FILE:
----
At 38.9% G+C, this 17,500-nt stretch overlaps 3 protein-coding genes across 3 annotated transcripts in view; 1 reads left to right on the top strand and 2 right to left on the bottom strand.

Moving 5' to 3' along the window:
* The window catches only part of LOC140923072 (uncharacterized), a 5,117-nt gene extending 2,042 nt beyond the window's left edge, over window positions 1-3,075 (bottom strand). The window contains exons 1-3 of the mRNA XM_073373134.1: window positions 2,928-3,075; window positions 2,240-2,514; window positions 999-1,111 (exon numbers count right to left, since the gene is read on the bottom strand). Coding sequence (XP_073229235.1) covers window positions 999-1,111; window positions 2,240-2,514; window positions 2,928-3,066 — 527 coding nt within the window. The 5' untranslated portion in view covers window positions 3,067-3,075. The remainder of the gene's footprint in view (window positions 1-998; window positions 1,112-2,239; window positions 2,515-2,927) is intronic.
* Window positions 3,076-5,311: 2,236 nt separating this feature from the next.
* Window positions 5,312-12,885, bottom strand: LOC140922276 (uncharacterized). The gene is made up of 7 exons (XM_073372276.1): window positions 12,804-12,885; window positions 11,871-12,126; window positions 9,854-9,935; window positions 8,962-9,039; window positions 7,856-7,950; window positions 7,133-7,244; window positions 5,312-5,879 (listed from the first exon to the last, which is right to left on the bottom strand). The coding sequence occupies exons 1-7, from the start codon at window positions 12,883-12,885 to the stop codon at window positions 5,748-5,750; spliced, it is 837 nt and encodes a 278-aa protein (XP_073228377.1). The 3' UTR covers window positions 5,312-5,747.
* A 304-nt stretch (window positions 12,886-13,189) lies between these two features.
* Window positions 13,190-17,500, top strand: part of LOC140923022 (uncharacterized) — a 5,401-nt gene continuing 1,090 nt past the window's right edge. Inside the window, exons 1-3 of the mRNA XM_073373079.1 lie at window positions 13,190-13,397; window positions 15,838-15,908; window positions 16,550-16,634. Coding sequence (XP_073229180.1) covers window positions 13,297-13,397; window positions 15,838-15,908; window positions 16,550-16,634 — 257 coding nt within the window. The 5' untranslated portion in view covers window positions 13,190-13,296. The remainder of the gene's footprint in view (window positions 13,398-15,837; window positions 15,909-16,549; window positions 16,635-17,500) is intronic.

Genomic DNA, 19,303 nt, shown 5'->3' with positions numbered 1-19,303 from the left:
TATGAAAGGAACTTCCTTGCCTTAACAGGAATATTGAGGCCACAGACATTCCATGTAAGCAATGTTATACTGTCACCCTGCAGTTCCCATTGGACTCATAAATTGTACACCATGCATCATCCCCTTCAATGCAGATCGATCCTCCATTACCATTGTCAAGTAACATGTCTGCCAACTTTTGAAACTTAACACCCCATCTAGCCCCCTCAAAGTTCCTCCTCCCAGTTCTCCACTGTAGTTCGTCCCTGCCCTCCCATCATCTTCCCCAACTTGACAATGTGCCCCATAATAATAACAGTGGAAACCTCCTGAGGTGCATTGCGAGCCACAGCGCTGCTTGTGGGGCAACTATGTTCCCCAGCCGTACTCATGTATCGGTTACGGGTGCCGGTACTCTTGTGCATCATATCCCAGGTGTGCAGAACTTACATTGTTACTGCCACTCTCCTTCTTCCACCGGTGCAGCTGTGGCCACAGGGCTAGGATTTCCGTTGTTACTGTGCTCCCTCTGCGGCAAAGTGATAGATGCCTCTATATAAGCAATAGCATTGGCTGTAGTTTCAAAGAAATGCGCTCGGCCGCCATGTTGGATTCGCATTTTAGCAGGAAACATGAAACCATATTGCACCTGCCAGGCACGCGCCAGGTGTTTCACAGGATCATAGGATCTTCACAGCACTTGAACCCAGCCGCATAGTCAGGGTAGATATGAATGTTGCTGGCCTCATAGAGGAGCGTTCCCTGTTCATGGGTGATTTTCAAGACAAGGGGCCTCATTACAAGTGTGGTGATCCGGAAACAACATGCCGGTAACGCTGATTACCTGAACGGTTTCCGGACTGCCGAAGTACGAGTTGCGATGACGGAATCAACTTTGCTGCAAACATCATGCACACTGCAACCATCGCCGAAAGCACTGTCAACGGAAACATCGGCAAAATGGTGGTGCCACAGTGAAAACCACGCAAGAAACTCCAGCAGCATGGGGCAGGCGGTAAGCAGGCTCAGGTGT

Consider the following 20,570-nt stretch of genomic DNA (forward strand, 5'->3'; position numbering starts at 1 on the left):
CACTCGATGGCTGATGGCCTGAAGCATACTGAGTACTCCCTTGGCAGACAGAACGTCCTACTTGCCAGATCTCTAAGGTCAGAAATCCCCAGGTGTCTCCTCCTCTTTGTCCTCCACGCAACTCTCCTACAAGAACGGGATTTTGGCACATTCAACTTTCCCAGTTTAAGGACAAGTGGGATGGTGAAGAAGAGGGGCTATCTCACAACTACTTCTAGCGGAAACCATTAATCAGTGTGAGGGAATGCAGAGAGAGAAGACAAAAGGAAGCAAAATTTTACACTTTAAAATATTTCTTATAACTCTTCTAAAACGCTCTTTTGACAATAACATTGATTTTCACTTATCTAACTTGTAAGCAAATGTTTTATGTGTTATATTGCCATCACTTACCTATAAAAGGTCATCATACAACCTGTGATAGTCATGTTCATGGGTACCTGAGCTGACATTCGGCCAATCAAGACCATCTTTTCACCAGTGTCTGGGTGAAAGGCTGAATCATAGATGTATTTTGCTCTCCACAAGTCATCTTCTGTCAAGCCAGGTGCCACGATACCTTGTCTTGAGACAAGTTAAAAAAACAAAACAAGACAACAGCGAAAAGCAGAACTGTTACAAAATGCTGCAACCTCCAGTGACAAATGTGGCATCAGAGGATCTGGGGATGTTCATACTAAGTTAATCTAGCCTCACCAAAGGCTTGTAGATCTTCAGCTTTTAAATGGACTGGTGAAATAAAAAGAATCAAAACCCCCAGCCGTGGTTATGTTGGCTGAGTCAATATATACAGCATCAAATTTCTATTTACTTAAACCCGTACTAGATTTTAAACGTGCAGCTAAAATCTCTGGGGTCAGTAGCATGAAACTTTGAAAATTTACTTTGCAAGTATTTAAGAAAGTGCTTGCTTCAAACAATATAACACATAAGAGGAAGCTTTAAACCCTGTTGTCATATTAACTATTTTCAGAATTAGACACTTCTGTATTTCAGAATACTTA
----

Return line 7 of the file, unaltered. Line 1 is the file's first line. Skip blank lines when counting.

* Window positions 13,190-17,500, top strand: part of LOC140923022 (uncharacterized) — a 5,401-nt gene continuing 1,090 nt past the window's right edge. Inside the window, exons 1-3 of the mRNA XM_073373079.1 lie at window positions 13,190-13,397; window positions 15,838-15,908; window positions 16,550-16,634. Coding sequence (XP_073229180.1) covers window positions 13,297-13,397; window positions 15,838-15,908; window positions 16,550-16,634 — 257 coding nt within the window. The 5' untranslated portion in view covers window positions 13,190-13,296. The remainder of the gene's footprint in view (window positions 13,398-15,837; window positions 15,909-16,549; window positions 16,635-17,500) is intronic.